Non-Hispanic Black patients are less likely to receive guideline-appropriate treatment for ovarian cancer than non-Hispanic White patients, significantly affecting their treatment quality and survival chances.
The study, appearing online in the Journal of the National Comprehensive Cancer Network, was led by Duke Health researchers Mary Katherine Montes De Oca, MD, a resident in Duke’s Department of Obstetrics and Gynecology, and Tomi Akinyemiju, PhD, associate professor in the Department of Population Health Sciences.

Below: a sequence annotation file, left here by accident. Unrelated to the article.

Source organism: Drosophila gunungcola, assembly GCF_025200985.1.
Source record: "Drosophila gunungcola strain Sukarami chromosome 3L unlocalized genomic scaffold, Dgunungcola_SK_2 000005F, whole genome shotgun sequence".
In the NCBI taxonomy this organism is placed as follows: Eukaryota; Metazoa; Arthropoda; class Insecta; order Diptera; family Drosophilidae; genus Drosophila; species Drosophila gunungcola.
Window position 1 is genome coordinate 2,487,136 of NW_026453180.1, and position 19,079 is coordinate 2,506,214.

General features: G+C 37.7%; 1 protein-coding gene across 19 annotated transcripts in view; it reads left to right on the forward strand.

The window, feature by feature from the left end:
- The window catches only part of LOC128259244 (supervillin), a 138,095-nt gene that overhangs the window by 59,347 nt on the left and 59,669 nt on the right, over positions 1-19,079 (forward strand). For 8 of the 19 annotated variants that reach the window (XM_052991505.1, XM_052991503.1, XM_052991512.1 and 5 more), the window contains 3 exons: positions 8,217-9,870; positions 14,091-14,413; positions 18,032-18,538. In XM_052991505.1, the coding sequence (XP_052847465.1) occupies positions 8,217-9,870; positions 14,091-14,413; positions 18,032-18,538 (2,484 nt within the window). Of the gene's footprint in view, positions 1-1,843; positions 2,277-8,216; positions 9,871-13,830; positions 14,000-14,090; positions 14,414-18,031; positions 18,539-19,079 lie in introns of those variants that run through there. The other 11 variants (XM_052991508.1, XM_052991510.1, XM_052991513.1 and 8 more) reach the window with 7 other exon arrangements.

The researchers focused on whether there were any racial differences in the application of guidelines among women with ovarian cancer. The guidelines specify treatment standards such as performing surgeries to assess cancer stage or administering the appropriate number of chemotherapy cycles.
More than 6,600 Medicare patients with ovarian cancer were analyzed from a database. Of those, 23.8% of White patients received guideline-appropriate surgery and chemotherapy compared to 14.2% of Black patients.